7

Newmarket Racecourse – A Brief History


Newmarket racecourse is the home of the British Jockey Club, remains the headquarters of many national and international racing organisations. The town thrived because of its marketplace and a profitable trade in accommodating travellers and so it continued for centuries, until King James I “discovered” its Heath in Feb 1604 as a fantastic leisure venue for his court and Newmarket’s sporting associations began.

The town is well served for uncomplicated transport links to the rest of East Anglia: the A14 takes you in about 20 minutes to Cambridge in the west, where you can benefit from the delights of the ancient University Town. Newmarket racecourse is rooted in Suffolk history and is alive and kicking turf today as one of the most exciting racetracks in the UK. Early in the morning it is a surreal place, buzzing with the activities of hundreds of horses, nonchalant but serious, as though unaware of the peril and absurdity of answering rich men’s whims by educating racehorses to run faster.

Charles II’s involvement from the mid 17th century secured Newmarket’s future at the heart of British racing. The local history is inextricably tied up with the history of horseracing. The historic centre of British racing is today home to the world famous Newmarket racecourse, both the Rowley mile, July course, and gallops, the National Stud and the National Horse Racing Museum.

Racing

Racing at Newmarket racecourse is on the up and up, boasting world class racing and amenities and the stunningly picturesque July Course offering its own exclusive brand of entertainment over the summer months.

Bronze Age barrows, showing evidence of early occupation, were scattered across the Heath until the 19th century when they were cleared to make better conditions for horse racing. The Rowley Mile hosts racing of the highest talent during the Spring and Autumn, including two of Britain’s five Classic races in early May: the 1000 and 2000 Guineas.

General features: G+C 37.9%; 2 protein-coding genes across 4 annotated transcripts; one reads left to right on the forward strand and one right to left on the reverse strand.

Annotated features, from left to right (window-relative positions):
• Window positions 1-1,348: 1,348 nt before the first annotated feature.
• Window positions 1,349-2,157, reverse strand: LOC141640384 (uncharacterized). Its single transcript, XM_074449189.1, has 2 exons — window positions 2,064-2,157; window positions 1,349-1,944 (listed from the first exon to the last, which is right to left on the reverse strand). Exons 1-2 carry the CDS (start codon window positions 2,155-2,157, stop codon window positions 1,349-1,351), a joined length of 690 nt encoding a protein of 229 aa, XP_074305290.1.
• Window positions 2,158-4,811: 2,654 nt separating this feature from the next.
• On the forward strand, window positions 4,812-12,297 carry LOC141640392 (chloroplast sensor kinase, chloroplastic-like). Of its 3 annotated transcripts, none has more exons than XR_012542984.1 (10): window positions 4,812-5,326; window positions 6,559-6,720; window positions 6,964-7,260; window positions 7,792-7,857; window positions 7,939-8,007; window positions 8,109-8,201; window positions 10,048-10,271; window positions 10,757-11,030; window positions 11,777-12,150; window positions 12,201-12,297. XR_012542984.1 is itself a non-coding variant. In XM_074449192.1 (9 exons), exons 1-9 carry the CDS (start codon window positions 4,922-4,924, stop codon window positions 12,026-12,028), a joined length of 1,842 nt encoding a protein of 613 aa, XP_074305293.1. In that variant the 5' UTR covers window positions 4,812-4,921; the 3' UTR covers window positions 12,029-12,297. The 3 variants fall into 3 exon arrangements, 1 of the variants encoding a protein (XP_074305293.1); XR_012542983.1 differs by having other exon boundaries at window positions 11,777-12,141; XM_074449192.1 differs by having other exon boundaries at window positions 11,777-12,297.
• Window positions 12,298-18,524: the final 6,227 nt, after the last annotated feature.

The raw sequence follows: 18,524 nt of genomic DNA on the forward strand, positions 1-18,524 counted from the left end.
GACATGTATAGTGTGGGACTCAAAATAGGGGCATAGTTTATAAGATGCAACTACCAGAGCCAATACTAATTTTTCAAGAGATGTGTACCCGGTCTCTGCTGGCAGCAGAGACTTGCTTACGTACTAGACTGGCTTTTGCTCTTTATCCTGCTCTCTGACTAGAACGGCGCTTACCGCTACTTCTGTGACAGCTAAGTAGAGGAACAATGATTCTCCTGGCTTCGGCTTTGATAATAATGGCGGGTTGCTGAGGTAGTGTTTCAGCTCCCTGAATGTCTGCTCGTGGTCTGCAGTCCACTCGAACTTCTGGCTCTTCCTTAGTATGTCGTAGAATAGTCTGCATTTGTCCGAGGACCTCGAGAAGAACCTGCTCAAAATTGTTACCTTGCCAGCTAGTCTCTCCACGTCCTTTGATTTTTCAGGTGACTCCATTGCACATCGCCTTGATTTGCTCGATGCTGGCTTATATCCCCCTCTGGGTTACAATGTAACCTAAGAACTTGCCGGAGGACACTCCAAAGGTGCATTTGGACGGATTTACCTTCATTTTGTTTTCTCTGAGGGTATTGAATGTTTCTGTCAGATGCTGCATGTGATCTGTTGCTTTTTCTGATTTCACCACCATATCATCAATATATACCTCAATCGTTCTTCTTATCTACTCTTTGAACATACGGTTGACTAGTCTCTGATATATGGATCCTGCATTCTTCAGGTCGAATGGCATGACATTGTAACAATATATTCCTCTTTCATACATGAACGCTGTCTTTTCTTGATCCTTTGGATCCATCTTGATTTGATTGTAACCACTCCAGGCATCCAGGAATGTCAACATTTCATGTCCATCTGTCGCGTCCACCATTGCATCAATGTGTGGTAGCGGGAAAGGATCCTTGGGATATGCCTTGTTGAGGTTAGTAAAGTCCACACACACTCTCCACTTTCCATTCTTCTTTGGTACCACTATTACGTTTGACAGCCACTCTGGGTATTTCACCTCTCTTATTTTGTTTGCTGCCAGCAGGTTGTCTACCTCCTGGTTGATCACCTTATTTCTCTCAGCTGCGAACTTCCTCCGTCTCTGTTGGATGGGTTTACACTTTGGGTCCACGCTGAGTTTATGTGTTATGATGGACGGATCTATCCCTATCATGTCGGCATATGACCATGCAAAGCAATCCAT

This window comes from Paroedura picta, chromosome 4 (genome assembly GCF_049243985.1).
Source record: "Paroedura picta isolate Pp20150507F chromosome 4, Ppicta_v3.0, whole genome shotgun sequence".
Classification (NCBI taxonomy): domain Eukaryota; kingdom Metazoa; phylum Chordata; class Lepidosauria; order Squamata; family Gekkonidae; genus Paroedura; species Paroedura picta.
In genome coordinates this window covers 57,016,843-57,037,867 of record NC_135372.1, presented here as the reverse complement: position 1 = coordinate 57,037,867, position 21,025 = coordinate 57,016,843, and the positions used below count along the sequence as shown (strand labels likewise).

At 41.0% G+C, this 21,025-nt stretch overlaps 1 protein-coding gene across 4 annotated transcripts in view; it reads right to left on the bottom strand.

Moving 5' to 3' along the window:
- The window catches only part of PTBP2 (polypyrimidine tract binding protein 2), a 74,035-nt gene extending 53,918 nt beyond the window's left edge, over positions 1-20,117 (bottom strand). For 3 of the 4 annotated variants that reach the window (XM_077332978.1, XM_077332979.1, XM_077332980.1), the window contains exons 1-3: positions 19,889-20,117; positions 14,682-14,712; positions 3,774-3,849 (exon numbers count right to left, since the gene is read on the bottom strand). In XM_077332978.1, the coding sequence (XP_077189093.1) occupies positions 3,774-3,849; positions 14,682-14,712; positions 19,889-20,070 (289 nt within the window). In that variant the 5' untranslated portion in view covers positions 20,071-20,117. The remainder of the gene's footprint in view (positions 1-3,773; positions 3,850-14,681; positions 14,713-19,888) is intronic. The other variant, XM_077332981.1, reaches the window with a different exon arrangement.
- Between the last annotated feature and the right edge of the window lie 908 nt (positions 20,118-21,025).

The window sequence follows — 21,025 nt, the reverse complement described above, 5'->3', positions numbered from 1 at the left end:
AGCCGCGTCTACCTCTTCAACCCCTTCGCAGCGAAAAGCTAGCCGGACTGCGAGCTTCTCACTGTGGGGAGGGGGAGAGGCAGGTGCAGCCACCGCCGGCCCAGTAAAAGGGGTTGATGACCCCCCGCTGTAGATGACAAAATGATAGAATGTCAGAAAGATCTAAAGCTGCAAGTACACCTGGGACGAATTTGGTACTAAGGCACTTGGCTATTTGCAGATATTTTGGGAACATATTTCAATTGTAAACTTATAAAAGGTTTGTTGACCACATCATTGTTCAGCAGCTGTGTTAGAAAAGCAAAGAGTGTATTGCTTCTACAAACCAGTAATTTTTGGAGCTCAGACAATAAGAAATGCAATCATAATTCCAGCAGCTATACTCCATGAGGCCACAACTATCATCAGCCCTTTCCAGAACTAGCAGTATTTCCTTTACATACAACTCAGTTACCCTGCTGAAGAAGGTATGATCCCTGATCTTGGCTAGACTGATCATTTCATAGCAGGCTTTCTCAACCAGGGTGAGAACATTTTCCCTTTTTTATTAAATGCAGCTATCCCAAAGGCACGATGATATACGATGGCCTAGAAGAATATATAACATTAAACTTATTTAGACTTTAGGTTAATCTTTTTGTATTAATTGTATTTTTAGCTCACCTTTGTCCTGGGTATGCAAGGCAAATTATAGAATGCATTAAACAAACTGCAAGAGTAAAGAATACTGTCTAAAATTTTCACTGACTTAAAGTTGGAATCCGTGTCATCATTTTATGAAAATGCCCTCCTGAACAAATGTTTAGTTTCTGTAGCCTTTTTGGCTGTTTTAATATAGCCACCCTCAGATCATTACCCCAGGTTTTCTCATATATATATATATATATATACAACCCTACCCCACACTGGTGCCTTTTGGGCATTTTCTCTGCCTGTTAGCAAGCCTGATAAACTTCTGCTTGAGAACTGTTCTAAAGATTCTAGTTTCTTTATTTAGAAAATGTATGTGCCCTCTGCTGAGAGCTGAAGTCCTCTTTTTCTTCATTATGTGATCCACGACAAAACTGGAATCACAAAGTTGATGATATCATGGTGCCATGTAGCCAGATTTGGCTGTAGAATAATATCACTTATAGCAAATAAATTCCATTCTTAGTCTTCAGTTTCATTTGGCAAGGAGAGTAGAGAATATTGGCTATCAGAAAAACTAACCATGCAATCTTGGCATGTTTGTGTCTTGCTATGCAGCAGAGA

Horses

Of course, no stopover is complete without visiting sites associated with its rich sporting tradition as the historic home of horse racing. You can visit the world prominent National Stud, where many of the great racehorses of all time first set eyes on the Earth, take in a tour of the National Horse Racing Museum, a fantastic place, and even arrange a tour of the town’s training facilities and gallops, although it is best to view this at 6am! The town has an exclusive environment consisting of the world’s most extensive training grounds (situated on the world’s largest expanse of tended grassland), over 2500 racehorses, some 70+ licensed trainers and more than 60 stud farms where the racehorses of the future are bred.

Course

The Rowley Mile racecourse sports a brand new grandstand which is a great feature of this wonderful course. The distinctive thing about the Rowley mile is that it is mainly a straight track and has a large dip about two and a half furlongs out which can catch out three year olds, as you need to have a very well balanced horse to keep up an even pace going into the dip and then have the stamina to come back up the dip to finish out the race. In the autumn the Rowley Course stages two further excellent meetings in the Cambridgeshire and Champions’ Day race days. In 2007 the July course opened with its refurbished stands.

Start a Conversation

Your email address will not be published. Required fields are marked *

Please copy the string gZCoBH to the field below: